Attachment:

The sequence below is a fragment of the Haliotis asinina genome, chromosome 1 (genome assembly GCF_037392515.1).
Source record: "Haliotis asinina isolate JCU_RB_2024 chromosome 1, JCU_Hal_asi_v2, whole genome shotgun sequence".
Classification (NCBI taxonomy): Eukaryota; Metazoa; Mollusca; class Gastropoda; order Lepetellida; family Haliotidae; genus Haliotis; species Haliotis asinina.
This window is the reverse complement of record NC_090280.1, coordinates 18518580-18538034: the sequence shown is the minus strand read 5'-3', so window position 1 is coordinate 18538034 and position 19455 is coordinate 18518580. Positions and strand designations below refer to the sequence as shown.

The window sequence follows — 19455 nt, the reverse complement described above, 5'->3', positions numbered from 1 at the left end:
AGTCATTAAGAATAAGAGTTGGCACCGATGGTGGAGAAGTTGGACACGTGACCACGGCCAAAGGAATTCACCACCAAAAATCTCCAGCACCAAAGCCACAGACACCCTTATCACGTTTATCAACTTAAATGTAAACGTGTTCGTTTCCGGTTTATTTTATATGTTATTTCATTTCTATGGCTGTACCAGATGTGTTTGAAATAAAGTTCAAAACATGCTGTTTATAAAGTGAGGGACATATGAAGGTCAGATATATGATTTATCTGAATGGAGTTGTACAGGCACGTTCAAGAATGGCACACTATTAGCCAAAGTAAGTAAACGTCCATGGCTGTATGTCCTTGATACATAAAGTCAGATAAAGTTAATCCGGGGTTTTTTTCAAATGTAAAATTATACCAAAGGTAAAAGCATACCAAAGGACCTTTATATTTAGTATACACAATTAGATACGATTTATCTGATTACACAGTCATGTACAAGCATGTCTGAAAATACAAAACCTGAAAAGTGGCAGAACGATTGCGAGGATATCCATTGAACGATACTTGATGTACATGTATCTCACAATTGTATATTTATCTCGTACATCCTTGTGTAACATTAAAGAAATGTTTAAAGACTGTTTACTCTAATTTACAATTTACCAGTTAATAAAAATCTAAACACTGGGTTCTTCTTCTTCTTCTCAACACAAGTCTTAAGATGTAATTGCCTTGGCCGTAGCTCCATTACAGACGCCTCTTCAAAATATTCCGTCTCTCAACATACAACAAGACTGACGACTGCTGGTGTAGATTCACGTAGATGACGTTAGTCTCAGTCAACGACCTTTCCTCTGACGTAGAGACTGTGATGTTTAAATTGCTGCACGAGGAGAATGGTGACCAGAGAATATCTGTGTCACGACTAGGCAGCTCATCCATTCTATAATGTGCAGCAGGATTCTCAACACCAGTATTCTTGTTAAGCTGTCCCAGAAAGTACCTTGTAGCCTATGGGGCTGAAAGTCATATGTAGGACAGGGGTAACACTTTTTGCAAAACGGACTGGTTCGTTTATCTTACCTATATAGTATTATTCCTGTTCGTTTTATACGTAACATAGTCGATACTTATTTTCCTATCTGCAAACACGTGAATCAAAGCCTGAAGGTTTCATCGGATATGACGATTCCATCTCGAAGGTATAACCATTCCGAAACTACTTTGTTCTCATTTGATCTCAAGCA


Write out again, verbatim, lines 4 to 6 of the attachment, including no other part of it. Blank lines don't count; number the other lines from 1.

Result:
This window is the reverse complement of record NC_090280.1, coordinates 18518580-18538034: the sequence shown is the minus strand read 5'-3', so window position 1 is coordinate 18538034 and position 19455 is coordinate 18518580. Positions and strand designations below refer to the sequence as shown.

The window sequence follows — 19455 nt, the reverse complement described above, 5'->3', positions numbered from 1 at the left end:
AGTCATTAAGAATAAGAGTTGGCACCGATGGTGGAGAAGTTGGACACGTGACCACGGCCAAAGGAATTCACCACCAAAAATCTCCAGCACCAAAGCCACAGACACCCTTATCACGTTTATCAACTTAAATGTAAACGTGTTCGTTTCCGGTTTATTTTATATGTTATTTCATTTCTATGGCTGTACCAGATGTGTTTGAAATAAAGTTCAAAACATGCTGTTTATAAAGTGAGGGACATATGAAGGTCAGATATATGATTTATCTGAATGGAGTTGTACAGGCACGTTCAAGAATGGCACACTATTAGCCAAAGTAAGTAAACGTCCATGGCTGTATGTCCTTGATACATAAAGTCAGATAAAGTTAATCCGGGGTTTTTTTCAAATGTAAAATTATACCAAAGGTAAAAGCATACCAAAGGACCTTTATATTTAGTATACACAATTAGATACGATTTATCTGATTACACAGTCATGTACAAGCATGTCTGAAAATACAAAACCTGAAAAGTGGCAGAACGATTGCGAGGATATCCATTGAACGATACTTGATGTACATGTATCTCACAATTGTATATTTATCTCGTACATCCTTGTGTAACATTAAAGAAATGTTTAAAGACTGTTTACTCTAATTTACAATTTACCAGTTAATAAAAATCTAAACACTGGGTTCTTCTTCTTCTTCTCAACACAAGTCTTAAGATGTAATTGCCTTGGCCGTAGCTCCATTACAGACGCCTCTTCAAAATATTCCGTCTCTCAACATACAACAAGACTGACGACTGCTGGTGTAGATTCACGTAGATGACGTTAGTCTCAGTCAACGACCTTTCCTCTGACGTAGAGACTGTGATGTTTAAATTGCTGCACGAGGAGAATGGTGACCAGAGAATATCTGTGTCACGACTAGGCAGCTCATCCATTCTATAATGTGCAGCAGGATTCTCAACACCAGTATTCTTGTTAAGCTGTCCCAGAAAGTACCTTGTAGCCTATGGGGCTGAAAGTCATATGTAGGACAGGGGTAACACTTTTTGCAAAACGGACTGGTTCGTTTATCTTACCTATATAGTATTATTCCTGTTCGTTTTATACGTAACATAGTCGATACTTATTTTCCTATCTGCAAACACGTGAATCAAAGCCTGAAGGTTTCATCGGATATGACGATTCCATCTCGAAGGTATAACCATTCCGAAACTACTTTGTTCTCATTTGATCTCAAGCA